3 Simple Steps to a Memorable Brand

When your brand is all over the place, you scare off any clients because they can’t figure you out. Even worse, they can’t remember you.

They come to your website or see an ad, which is a win! But they need to see your brand multiple times to truly log you in their memory. And when your brand is inconsistent, you never build those memories. Which means next time your potential customer needs a product like yours, they’ll think of some other product. That potential sale is lost forever.

Clarity is key to helping your customers remember you. From your purpose to your visual brand identity, showing up cohesively wherever you are is the secret to staying on people’s minds.

Build a Memorable Brand So Clients Recognize You

It’s your job to make sure your customers understand how you help them succeed. Clearly communicating your purpose ensures that customers know what to expect from you, and helps them think of you when they’re looking for a solution to the problem your product solves.

To successfully brand yourself, you must start by deciding on your values, your purpose, and how these affect what you do. Then, shape those elements to create a solid visual aspect for your business or yourself.

1. Define Your Identity

When you don’t understand the reasons behind what you do, it’s easy to lose perspective and start getting vague. This lack of internal clarity shows up across your marketing and confuses your customers.

Dig into the motivation behind your offer to bridge the gap between what you’re trying to communicate and what people are perceiving. Connecting all of these dots allows you to shape your presence into a memorable experience for your customers.

Break down your brand into its essence, its core activity, and the reason behind it by asking yourself these questions:
Who are you?
What do you do?
Why do you do it?
Get specific so that you can have a solid foundation for your brand.

2. Be Clear About Your Purpose

Customers want clarity when they’re looking for a solution to their problems. Once you’ve clarified your reasons, it’s time to shape your purpose and start sharing it effectively so that people begin responding to your brand.

In order to clarify your purpose and be able to articulate it clearly, you need to ask yourself a few questions:
What is your core purpose? This is an aspirational statement.
How do you make the world a better place?
Why do you care?
Keep asking why until you’ve hit the root of your motivation. This is your message! Having a clear message helps you connect with your audience, and it helps your audience remember you and see why you add value to their lives.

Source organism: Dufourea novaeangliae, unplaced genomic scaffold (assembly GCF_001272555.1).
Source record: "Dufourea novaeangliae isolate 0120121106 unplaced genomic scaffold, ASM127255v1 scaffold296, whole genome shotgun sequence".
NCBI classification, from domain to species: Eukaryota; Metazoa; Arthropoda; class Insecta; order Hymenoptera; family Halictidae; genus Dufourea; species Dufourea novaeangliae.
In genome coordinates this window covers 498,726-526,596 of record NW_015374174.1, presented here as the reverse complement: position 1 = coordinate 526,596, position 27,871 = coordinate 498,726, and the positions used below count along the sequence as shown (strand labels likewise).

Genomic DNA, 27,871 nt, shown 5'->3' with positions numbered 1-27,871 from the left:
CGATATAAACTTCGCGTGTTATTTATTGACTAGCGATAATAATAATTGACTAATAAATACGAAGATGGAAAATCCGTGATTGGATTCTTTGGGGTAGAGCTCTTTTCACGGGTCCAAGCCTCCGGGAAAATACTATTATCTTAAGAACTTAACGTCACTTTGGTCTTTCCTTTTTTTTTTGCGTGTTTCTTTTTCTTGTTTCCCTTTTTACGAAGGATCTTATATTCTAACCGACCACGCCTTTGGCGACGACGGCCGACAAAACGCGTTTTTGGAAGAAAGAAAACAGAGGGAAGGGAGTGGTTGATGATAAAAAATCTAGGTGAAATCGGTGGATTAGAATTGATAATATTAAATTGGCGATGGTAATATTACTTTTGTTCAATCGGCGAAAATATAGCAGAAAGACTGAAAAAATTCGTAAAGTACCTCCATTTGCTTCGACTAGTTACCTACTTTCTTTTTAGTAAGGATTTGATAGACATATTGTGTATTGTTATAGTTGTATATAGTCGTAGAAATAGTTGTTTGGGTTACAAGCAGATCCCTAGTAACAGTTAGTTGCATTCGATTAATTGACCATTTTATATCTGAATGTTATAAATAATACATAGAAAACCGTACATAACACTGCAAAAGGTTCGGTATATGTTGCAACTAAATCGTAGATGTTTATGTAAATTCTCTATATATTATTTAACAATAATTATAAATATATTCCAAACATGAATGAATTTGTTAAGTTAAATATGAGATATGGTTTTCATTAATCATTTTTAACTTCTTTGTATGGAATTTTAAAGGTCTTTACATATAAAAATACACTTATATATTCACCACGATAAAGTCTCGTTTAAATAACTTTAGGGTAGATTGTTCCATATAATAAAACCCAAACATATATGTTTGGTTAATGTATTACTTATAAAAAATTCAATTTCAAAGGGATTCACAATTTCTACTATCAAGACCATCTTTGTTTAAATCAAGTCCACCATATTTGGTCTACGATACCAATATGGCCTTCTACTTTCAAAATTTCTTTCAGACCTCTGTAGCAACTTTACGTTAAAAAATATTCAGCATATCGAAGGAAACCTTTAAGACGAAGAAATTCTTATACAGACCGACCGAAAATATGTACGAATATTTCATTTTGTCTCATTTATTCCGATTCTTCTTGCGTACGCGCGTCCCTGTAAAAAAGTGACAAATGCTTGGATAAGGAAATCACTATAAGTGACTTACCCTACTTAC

3. Design a Consistent Visual Identity

Many business owners fall into the trap of using colors, shapes or fonts simply because they’re in trend at the moment. But doing this is almost a guaranteed failure down the line. If you’re seeing a color combo or font everywhere, your clients are, too.

This means that you don’t stand out because you look just like everyone else. You run the risk of becoming too generic. And chances are these trends don’t really relate to your brand or its tone very well.

Creating a solid image that’s consistent with your brand means that your initial efforts will last a long time.

Many small businesses choose colors that don’t portray what they do. They’re inconsistent and go for trendy color combinations that end up making them look just like everyone else. The problem with this is that color is probably the first element people remember about a brand.

Here’s an easy guide to find the right colors for your business:

For example: yellow and orange are associated with energy and youthfulness. So we have brands like McDonald’s and Forever21 using yellow. And blue transmits honesty, comfort, and calm, so it’s common to see banks and hospitals with blue in their branding.

Choosing the right color for the tone of your brand is a great first step in creating a memorable image that people will come back to. The set decorators at Friends even confessed that the reason Monica’s apartment was purple was so that when people were flipping through channels they’d immediately recognize the show and tune in!

A Note on Color Contrast

An important thing to consider is that it can be hard to read certain color combinations online. This is especially true for people with visual disabilities and it can hurt your traffic because Google wants websites that any user will find useful, regardless of their visual impairments.